Returning officers are entitled to recover their charges in respect of services rendered or expenses incurred at parliamentary elections if they were necessarily rendered or incurred for the efficient and effective conduct
of the election and they do not exceed the overall maximum recoverable amount specified in an Order made by the Secretary of State. Provision is made for this purpose from the consolidated fund.
James Brokenshire: To ask the Secretary of State for Justice (1) how many people have pleaded guilty to a charge of manslaughter on the grounds of diminished responsibility in each of the last five years; 
(2) how many people who had pleaded guilty to a charge of manslaughter on the grounds of diminished responsibility were being held in secure accommodation at each location on the latest date for which figures are available.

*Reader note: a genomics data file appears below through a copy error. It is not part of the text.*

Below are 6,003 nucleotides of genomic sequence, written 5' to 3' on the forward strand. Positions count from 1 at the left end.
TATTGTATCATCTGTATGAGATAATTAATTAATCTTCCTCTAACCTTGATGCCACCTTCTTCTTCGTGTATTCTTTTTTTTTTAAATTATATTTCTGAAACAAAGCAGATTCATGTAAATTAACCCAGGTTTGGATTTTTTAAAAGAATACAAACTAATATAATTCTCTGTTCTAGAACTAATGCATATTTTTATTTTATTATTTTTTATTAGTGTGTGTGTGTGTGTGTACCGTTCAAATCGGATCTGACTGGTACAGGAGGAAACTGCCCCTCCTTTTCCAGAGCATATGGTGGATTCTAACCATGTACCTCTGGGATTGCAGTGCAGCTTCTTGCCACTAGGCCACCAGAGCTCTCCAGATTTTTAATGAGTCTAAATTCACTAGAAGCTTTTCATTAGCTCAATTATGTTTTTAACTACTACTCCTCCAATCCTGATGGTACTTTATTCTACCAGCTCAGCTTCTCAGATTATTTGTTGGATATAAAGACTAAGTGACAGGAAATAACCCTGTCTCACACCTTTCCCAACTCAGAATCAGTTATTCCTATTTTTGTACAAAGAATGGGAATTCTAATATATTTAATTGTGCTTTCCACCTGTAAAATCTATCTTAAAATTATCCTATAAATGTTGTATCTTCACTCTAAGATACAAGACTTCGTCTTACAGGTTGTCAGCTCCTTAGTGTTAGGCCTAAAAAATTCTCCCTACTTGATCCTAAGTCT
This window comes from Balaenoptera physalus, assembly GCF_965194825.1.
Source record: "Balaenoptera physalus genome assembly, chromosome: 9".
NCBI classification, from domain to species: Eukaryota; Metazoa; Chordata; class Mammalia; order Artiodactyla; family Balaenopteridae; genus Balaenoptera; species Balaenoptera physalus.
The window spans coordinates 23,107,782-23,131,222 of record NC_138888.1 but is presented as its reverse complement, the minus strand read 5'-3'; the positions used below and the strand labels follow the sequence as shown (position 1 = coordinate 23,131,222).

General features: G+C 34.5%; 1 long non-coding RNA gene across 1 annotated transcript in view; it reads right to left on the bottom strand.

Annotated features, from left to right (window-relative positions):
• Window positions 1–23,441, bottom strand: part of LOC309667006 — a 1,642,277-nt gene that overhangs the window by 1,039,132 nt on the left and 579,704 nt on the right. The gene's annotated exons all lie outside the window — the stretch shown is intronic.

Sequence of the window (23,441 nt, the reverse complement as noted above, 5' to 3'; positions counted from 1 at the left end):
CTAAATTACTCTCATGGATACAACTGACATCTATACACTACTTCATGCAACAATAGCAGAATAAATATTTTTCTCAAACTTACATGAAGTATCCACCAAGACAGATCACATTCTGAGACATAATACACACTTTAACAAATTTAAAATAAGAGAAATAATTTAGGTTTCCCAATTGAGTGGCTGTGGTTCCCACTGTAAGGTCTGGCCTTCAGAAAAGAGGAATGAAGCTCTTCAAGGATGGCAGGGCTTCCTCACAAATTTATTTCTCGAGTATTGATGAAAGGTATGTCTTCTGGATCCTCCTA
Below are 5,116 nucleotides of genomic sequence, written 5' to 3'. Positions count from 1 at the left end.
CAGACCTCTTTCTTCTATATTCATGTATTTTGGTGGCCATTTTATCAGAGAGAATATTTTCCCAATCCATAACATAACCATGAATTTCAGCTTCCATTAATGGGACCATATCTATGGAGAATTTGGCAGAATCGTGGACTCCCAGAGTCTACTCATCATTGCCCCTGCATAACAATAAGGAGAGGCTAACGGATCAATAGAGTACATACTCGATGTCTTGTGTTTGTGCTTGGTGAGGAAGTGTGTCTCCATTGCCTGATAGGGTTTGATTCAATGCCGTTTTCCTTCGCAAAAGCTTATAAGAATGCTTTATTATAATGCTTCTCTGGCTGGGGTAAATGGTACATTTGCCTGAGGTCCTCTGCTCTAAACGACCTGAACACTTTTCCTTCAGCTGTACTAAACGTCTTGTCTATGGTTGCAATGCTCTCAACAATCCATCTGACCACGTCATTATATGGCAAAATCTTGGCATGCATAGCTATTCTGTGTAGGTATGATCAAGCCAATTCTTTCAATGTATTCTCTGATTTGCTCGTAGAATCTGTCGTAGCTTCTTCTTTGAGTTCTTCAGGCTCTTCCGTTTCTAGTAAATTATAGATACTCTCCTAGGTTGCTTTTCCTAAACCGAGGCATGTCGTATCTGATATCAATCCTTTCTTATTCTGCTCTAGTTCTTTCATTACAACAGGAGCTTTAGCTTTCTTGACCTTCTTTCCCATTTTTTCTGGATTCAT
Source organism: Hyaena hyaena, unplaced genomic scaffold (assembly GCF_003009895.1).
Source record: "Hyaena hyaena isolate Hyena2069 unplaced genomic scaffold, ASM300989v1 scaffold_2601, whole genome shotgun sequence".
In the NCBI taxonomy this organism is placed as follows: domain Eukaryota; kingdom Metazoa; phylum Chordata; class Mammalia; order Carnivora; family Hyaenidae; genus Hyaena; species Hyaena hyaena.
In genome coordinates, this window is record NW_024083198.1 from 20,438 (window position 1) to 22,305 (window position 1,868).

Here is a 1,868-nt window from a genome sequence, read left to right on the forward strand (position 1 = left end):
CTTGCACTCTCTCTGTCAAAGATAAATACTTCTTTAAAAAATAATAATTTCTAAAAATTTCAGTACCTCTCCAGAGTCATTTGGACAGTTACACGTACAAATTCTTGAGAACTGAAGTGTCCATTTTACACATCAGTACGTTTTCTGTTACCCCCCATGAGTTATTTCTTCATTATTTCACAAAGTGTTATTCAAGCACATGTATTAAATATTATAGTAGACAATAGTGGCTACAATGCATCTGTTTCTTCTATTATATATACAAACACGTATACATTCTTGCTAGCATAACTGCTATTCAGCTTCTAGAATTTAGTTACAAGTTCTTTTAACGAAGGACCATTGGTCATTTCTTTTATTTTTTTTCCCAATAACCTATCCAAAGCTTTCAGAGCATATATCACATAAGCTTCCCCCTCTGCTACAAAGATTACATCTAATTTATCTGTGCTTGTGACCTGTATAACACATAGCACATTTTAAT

Claire Ward: The number of persons who pleaded guilty at the Crown court and were sentenced for manslaughter on the grounds of diminished responsibility, in England and Wales, from 2003 to 2007 (latest available) is shown in the following table. These figures include offenders who were given an unrestricted hospital order, a restricted hospital order or an immediate custodial sentence.
The statistics given relate to persons for whom these offences were the principal offences for which they were dealt with. For example, when a defendant has been found guilty of two or more offences the principal offence is the offence for which the heaviest penalty is imposed. Where the same disposal is imposed for two or more offences, the offence selected is the offence for which the statutory maximum penalty is the most severe.